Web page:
I was about to enter into a totally different relationship with my director of photography than any I had experienced so far. My cameraman was Lionel Linden, Oscar winner for AROUND THE WORLD IN 80 DAYS, with such classic credits as GOING MY WAY, THE MANCHURIAN CANDIDATE, I WANT TO LIVE and a gazillion others, and now a contract director of photography at Universal. Gone were the days when Harkness Smith on DR. KILDARE guided me with a fatherly protection. No longer were the likes of Jack Marta, Jack Priestley and Ted Voigtlander going to be manning my cameras with equal consideration for my film inexperience. Linden, or Curley as he was called, was a hard drinking, tough, there is no other word, s.o.b. I came to the set totally prepared as I had been on my first eleven productions. I would tell Linden precisely what my shot would be, carefully explaining any camera moves and what the framed picture should look like. He would listen, and when I was finished he would take a rag out of his rear pocket, slam it to the ground and snarl, “Put the damn camera here.” This went on relentlessly from early morning till the end of the day.

To add to my woes the script was a bit of problem, beginning with its opening.

Melodramatic but very unreal. In 1963 women did not go walking at night down dark deserted streets, although you would not have realized that if you watched much television. Lone women on dark deserted streets seemed to be a staple of television of the period. As for the rest of the script the basic premise was strong, but most of the dialogue was overwritten. In our rehearsals for each scene (and I always rehearsed each scene before giving the cameraman the setups) we pruned away the excesses and rewrote where necessary to make it more realistic. Executive producer Frank Rosenberg liked the film he was viewing — at least for the first four or five days. Then he complained to me about the rewriting we were doing on the set. I personally thought it wasn’t the result of the rewriting that bothered him as much as the fact that he was not involved. Let me say right up front, I liked Frank. I have read and heard a lot of negative things about him, but he always was great to me.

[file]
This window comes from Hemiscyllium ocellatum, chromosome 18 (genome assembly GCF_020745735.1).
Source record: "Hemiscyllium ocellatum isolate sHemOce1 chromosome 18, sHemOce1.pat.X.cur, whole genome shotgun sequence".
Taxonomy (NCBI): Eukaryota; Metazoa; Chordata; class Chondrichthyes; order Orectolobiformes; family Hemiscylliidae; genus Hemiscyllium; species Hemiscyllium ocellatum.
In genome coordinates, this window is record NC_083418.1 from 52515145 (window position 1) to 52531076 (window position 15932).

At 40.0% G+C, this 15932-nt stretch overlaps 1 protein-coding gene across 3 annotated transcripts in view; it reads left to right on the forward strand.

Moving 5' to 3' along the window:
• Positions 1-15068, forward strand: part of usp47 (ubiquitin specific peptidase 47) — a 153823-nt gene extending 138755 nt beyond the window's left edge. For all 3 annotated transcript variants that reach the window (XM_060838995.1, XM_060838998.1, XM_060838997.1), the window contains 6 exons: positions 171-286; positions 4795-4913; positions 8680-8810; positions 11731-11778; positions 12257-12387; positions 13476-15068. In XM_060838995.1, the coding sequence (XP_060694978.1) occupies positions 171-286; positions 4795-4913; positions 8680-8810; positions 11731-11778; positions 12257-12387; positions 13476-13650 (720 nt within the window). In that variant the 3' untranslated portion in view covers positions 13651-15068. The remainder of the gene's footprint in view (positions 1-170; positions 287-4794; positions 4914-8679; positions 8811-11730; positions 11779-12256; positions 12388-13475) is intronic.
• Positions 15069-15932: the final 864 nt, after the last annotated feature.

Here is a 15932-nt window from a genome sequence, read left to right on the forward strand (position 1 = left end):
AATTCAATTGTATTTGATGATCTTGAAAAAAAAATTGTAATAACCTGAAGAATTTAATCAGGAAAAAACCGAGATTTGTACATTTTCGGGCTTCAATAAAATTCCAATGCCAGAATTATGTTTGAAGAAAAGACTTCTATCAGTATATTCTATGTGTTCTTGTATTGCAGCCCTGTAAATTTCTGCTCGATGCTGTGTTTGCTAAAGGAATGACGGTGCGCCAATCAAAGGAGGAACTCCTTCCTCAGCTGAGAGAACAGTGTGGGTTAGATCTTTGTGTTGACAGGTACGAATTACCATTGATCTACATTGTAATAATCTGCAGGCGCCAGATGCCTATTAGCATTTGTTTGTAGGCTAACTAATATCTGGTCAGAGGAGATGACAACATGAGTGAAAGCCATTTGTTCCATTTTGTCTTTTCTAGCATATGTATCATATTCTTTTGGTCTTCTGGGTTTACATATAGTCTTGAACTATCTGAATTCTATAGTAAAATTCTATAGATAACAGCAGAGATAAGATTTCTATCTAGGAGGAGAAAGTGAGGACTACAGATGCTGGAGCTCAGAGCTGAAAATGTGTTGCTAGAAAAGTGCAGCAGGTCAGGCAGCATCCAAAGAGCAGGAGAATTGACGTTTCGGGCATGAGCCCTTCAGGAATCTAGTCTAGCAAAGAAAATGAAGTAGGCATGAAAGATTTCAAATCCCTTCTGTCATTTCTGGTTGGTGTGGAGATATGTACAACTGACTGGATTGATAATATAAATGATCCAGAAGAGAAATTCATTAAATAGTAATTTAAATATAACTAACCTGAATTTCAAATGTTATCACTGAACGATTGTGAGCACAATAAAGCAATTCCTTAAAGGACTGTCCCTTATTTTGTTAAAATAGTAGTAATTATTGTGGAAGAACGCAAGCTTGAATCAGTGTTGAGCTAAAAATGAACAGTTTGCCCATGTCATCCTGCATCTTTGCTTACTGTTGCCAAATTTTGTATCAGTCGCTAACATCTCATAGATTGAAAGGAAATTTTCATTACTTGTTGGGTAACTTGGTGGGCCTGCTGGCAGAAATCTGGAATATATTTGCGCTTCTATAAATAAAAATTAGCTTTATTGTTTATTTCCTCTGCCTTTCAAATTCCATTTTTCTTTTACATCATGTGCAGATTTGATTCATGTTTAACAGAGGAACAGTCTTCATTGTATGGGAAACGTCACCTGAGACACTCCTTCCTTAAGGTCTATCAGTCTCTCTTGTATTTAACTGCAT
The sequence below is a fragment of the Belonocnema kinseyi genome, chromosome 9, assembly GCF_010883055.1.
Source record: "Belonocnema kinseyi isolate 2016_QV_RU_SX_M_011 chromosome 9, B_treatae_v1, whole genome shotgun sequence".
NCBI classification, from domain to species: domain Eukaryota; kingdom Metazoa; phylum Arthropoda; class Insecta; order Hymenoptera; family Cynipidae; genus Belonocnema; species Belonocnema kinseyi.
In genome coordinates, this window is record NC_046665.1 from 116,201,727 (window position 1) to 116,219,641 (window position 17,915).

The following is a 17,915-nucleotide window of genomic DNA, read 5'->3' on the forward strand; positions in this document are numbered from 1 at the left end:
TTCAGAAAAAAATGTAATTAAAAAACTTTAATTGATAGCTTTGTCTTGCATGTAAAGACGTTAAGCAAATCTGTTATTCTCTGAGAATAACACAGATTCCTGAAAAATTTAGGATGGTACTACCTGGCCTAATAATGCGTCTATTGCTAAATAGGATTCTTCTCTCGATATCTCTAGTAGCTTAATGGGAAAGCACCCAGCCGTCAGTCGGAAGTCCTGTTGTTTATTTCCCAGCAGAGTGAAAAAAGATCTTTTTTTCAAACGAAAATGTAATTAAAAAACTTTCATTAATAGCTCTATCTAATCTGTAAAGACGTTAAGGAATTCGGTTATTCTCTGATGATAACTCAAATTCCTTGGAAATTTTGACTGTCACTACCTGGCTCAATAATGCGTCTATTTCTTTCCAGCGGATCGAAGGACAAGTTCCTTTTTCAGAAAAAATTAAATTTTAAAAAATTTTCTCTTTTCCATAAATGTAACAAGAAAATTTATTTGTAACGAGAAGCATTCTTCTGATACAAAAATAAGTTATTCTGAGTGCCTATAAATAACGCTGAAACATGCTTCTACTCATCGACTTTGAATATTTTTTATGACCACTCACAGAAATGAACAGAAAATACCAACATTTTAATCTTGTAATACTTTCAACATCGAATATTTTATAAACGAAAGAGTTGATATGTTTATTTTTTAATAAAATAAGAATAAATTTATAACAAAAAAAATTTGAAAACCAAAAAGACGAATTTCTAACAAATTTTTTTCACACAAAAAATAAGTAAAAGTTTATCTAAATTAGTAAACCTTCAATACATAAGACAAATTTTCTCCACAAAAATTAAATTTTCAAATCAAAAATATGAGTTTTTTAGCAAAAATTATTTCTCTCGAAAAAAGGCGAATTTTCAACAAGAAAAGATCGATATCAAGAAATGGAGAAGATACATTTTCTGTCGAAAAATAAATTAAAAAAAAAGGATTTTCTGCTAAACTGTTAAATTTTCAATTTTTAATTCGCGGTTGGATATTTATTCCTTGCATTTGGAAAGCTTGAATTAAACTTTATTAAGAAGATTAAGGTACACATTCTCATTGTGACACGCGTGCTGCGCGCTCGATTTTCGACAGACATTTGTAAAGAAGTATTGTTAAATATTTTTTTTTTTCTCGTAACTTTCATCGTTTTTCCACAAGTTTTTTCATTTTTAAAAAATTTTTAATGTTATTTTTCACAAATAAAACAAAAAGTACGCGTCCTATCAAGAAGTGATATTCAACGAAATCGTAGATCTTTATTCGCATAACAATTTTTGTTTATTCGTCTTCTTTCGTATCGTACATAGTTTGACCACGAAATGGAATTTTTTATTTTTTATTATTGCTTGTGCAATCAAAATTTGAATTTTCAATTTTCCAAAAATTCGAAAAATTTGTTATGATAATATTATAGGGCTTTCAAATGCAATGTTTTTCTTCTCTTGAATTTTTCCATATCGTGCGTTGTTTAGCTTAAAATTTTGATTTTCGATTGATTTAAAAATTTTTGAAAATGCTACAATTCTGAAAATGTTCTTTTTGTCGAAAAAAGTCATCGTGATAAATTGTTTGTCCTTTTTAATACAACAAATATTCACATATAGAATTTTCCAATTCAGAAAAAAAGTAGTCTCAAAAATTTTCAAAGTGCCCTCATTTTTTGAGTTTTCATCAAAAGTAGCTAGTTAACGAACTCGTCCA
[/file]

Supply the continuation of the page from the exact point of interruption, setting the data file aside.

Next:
I ended up with two directors of photography on this production. On the sixth day of filming we were on location at a park in Burbank, when midway through the day Linden came to say goodbye to me. He told me that he was leaving the show, warmly wished me well and offered sincere words of encouragement for my future. He had me totally confused. After he left I was told that Linden had had an altercation with the head of the transportation crew and hurled an anti-Semitic remark at him. The transportation man reported this to the studio, and Linden was removed from the production. Another contract cameraman, Walter Strenge, reported to the set and took over as director of photography. Walter was another Hollywood old-timer, a gentler man than Linden, and with a far less distinguished resume. As you realize, shows are not filmed in sequence, so although Walter was the director of photography only for the last three and a half days, an early police lineup sequence was filmed by him. At one point in that sequence I wanted Martin’s point of view of the room from his position in the lineup. Walter filmed it, but he graciously told me he was marking it “filmed under protest”. I guess his protest wasn’t too strong; the shot is in the picture.